Drug Driving Charge Dropped Bromley Magistrates Court 2024
We were consulted by a client charged with a drug-driving allegation. The prosecution was unable to bring the court case before the Magistrates Court within 6 months for the summons to be issued.
Summary offences such as drug driving must be issued at the court within six months of the date of the allegation. Failure to do so is critical and the prosecution cannot proceed because the six-month time limit is strict and set by statute. We were able to quickly analyse the prosecution summons to attend court and our expert solicitors spotted that the date of the summons could not lead to the driver being prosecuted. Our client was promptly advised that the prosecution would fail and he did not incur any legal fees with us. He attended court and pointed this out to the prosecutor thereby leading the case against him being dismissed.
Section 127 Magistrates Court Act 1980 provides that for all summary offences, the information or complaint must be laid within six calendar months of the commission of the offence, except where any other Act expressly provides otherwise.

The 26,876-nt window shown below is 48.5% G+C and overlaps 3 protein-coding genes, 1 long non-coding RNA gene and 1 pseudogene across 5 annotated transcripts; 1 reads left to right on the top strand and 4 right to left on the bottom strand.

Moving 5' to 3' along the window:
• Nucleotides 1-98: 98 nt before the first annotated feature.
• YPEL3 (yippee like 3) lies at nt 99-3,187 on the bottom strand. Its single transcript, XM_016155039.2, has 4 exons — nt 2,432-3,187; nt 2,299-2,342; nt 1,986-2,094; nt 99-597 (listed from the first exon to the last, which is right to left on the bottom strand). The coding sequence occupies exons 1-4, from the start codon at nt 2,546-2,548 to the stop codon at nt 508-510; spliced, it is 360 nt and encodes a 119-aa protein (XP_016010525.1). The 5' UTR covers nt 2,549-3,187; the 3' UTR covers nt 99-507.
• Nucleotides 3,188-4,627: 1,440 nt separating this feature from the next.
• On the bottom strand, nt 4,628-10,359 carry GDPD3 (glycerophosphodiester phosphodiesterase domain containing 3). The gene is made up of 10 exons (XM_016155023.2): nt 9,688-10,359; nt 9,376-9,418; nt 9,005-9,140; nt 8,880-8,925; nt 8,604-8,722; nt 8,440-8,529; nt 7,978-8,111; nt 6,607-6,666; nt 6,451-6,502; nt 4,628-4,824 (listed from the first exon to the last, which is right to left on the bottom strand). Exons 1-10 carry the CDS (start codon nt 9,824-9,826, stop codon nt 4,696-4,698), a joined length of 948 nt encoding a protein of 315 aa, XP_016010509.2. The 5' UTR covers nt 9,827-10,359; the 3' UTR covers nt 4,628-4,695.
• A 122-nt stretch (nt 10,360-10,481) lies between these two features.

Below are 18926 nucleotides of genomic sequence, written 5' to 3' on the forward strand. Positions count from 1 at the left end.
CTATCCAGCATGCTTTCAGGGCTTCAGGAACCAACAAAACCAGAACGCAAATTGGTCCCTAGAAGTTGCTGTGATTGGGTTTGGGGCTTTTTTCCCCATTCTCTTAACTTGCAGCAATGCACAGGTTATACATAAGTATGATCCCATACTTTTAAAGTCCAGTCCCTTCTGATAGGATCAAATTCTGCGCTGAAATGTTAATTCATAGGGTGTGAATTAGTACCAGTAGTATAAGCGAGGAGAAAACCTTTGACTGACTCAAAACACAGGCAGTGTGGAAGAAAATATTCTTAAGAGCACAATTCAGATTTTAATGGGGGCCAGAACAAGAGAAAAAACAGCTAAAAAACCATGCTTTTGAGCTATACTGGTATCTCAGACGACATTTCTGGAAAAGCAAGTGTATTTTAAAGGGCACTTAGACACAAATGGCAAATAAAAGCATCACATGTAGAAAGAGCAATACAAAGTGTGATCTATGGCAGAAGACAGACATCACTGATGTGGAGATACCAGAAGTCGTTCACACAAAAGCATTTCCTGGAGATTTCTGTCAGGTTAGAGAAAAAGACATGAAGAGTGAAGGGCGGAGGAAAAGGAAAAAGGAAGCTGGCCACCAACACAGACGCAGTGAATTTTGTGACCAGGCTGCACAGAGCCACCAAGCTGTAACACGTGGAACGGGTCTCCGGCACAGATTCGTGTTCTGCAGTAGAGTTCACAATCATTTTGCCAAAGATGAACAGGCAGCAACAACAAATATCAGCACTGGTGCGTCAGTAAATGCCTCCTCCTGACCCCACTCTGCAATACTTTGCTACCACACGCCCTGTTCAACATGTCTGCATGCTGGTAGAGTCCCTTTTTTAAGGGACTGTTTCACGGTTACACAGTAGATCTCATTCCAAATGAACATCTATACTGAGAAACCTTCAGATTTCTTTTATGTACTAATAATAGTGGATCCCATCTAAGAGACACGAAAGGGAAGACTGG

Driving or attempting to drive under the influence of drugs
It is illegal to drive if you are considered ‘unfit’ to do so if you’re using legal or illegal drugs, or if you have certain levels of illegal drugs in your blood (even if they have not affected your driving).
If it can be proven that you have drugs in your system while driving, you could face a range of penalties, including:
- A minimum 1-year driving ban
- An unlimited fine
- Up to 6 months in prison
- A criminal record
We can offer a rapid initial meeting for a fixed fee of £500 plus VAT to provide advice to you.